Chris Billam-Smith vs Craig Glover is a five-round war while Anthony Fowler vs Harry Scarff fails to ignite
With Lawrence Okolie having won the European title last time out and moved on from domestic supremacy, the British cruiserweight division appears wide open. Richard Riakporhe and Jack Massey will meet for the vacant Lonsdale Belt on December 19 while at the M&S Bank Arena in Liverpool tonight, the chief support to Callum Smith vs John Ryder was for the Commonwealth strap. Vying for the prestigious but ownerless title were hometown talent Craig Glover and Bournemouth’s technically accomplished Chris Billam-Smith, who had lost a split verdict to Riakporhe in July. Glover, managed by Tony Bellew, had been beaten twice, most recently in March via upset stoppage to an average opponent.
Billam-Smith looked significantly the larger man and Glover was nicked by the left eye as early as the opener. Both proved pleasingly aggressive, with the rangy Billam-Smith more effective at distance and Glover having more joy in close.
Billam-Smith had suggested during the build-up that he would silence the Liverpool fans but they were loving the exciting bout early on, helped by the South Coast man opting to trade rather than attempt to win off his excellent jab. By the end of round three, with both marked up, it was hard to see this going the full 12.
Billam-Smith floored Glover with a double left hook at the close of the fourth, but Craig rose and returned to his stool. Chris came out landing hard combinations from the start of the fifth as Glover beckoned him on. That bravado did not help however as another big left soon dropped him again. A third and final knockdown precipitated the belated stoppage.
It certainly appears Anthony Fowler still has a point to prove after his first professional defeat, a tight one to bitter rival Scott Fitzgerald in March. This is despite a solid comeback win in August over Brian Rose. Local super-welter Fowler is chasing the Fitzgerald rematch but happy to take risks in the meantime, hence tonight facing unbeaten English champ (belt not at stake) Harry Scarff of Derby.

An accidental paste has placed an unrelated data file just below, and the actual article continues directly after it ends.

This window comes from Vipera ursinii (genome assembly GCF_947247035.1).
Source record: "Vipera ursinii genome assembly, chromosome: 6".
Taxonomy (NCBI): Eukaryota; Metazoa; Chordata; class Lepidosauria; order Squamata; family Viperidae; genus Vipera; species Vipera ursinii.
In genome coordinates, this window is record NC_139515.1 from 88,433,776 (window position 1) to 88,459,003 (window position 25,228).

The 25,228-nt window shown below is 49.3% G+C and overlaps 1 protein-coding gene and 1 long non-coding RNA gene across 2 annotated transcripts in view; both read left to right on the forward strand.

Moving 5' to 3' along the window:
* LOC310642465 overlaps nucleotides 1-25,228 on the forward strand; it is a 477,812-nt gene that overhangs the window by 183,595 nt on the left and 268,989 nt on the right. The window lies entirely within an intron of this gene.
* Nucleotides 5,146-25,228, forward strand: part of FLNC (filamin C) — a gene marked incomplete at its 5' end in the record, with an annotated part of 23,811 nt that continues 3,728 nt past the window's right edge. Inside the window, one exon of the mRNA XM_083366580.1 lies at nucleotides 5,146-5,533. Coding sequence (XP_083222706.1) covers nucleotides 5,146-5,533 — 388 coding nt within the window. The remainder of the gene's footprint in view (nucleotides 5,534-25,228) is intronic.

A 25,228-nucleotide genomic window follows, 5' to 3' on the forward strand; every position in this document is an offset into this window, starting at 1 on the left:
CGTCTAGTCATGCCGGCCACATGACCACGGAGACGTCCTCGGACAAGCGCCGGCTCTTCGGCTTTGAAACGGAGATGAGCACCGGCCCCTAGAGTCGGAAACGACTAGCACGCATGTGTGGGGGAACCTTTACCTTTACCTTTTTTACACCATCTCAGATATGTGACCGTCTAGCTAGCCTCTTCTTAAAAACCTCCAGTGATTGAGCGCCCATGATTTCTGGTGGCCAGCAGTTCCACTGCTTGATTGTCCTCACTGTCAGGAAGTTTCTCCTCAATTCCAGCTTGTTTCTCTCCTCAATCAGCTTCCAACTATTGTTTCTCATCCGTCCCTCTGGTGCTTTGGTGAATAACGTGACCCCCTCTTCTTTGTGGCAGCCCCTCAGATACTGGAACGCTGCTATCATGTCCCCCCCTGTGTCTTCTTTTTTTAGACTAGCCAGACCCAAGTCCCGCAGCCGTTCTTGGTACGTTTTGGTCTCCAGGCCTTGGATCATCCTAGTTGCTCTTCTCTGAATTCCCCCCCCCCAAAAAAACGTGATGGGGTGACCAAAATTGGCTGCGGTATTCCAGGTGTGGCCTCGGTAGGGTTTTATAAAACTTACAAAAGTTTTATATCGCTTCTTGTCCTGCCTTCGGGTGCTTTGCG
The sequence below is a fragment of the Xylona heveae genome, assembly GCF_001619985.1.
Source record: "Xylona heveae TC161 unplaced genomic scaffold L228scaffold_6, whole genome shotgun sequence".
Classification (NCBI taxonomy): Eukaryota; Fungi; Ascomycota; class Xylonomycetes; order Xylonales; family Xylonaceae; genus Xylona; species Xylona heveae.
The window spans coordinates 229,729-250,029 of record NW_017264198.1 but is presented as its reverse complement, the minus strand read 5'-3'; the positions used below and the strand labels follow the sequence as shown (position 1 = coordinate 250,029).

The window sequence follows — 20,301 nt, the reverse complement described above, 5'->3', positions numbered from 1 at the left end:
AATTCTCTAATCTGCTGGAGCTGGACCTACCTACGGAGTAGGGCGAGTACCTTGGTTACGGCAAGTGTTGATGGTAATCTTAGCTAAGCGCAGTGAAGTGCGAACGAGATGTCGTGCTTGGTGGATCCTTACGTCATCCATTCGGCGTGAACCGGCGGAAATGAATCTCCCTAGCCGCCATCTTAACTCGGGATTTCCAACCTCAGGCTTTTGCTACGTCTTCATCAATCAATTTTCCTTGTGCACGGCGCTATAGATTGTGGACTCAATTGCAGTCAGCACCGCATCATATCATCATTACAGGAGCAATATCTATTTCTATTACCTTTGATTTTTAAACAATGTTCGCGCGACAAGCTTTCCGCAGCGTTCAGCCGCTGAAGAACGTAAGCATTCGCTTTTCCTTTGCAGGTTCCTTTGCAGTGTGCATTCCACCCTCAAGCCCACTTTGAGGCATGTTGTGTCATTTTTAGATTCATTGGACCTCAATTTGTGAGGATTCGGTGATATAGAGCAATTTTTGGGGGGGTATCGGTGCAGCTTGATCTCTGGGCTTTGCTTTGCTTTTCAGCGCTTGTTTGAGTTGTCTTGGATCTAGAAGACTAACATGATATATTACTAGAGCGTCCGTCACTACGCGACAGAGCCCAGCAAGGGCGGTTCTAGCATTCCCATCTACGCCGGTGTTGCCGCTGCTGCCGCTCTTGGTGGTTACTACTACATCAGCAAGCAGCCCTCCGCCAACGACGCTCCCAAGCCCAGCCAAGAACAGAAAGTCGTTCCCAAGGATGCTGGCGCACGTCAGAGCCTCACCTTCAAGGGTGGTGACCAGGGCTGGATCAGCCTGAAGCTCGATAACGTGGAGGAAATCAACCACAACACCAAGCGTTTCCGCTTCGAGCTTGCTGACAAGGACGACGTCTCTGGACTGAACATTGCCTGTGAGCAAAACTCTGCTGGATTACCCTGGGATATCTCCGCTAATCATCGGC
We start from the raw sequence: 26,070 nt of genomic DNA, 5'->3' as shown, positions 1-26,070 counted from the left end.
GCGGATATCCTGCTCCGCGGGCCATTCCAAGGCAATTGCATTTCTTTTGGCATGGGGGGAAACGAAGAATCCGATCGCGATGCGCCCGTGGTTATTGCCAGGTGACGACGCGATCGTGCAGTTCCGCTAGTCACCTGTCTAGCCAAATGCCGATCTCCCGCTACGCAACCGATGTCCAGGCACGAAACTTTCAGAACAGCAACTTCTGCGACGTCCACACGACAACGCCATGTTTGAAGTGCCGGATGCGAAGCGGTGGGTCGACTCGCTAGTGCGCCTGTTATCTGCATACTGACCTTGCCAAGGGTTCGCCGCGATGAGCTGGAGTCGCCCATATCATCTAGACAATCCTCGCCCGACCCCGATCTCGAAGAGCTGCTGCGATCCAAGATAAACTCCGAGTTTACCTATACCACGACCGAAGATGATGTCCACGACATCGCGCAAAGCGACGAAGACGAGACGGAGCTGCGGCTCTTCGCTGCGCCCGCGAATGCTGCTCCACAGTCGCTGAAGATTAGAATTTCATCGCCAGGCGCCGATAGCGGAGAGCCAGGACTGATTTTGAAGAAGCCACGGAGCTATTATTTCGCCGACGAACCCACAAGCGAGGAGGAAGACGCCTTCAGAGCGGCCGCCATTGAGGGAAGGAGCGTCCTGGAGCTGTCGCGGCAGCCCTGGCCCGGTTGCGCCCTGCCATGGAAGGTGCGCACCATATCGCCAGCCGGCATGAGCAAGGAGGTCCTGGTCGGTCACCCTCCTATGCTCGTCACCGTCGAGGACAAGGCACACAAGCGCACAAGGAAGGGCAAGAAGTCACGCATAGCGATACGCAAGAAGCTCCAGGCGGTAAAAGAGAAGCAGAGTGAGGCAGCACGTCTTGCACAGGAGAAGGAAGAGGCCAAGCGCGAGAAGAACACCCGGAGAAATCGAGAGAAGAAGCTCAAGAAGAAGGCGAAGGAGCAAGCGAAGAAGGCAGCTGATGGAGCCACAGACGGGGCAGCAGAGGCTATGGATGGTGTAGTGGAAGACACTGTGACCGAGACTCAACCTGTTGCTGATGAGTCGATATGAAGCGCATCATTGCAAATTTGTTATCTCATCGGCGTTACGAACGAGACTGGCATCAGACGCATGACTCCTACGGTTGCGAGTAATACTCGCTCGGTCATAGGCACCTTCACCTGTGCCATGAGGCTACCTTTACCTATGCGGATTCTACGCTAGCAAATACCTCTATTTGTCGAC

The tall switch-hitter only won the belt in September, when a last-minute illness suffered by headliner Fransisco Fonseca, elevated his contest with Jack Flatley to main event status on national TV. He had momentum on his side.
Smartly, against a tricky operator, Fowler cut the ring off and threw in combination, while remaining patient. Scarff moved and pot-shotted. He was frustrating Fowler but not landing enough to win many rounds by the halfway point of a 10.
It was rarely exciting, more of a chess match. With just one early finish in eight wins, Scarff probably needed to triumph on points, but often failed to show sufficient impetus or ambition. The lead right hand, to head and body, worked well for Fowler, especially when Scarff was in the southpaw stance. Harry came into things more from round seven, but was decked by a short left hook in the ninth, quelling his rally. Fowler took the decision by 98-91 for all three judges.
An interesting lightweight clash pitted big-punching Ulsterman James Tennyson against Welsh workhorse Craig Evans. Tennyson dropped Evans in the first and battered him in the next, but Craig recovered to make a fight of it before being finally stopped in round 11.
In a Liverpool vs Birkenhead derby, the latter’s Sean "Masher" Dodd took a majority, four-round technical decision over the local. It was hoped this would be a war between two honest grafters who always give their all, but a cut right eye, sustained by Farrell in a head clash, prematurely curtailed what had been exciting fair.